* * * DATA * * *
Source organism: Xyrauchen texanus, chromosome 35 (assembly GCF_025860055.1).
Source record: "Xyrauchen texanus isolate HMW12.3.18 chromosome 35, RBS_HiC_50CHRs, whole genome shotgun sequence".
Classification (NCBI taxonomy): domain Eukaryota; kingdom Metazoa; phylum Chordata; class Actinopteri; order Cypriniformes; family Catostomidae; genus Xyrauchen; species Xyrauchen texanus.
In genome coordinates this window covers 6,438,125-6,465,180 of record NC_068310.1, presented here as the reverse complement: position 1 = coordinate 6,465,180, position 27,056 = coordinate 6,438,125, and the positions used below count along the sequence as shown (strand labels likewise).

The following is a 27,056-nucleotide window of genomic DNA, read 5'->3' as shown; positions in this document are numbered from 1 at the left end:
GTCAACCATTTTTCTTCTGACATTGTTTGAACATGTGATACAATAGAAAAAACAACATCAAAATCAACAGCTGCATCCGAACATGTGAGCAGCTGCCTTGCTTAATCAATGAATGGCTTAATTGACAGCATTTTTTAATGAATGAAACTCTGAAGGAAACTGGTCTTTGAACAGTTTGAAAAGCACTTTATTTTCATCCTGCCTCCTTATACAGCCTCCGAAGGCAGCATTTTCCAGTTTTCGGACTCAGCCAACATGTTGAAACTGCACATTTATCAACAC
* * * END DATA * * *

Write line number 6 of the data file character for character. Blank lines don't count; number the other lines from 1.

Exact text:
GTCAACCATTTTTCTTCTGACATTGTTTGAACATGTGATACAATAGAAAAAACAACATCAAAATCAACAGCTGCATCCGAACATGTGAGCAGCTGCCTTGCTTAATCAATGAATGGCTTAATTGACAGCATTTTTTAATGAATGAAACTCTGAAGGAAACTGGTCTTTGAACAGTTTGAAAAGCACTTTATTTTCATCCTGCCTCCTTATACAGCCTCCGAAGGCAGCATTTTCCAGTTTTCGGACTCAGCCAACATGTTGAAACTGCACATTTATCAACAC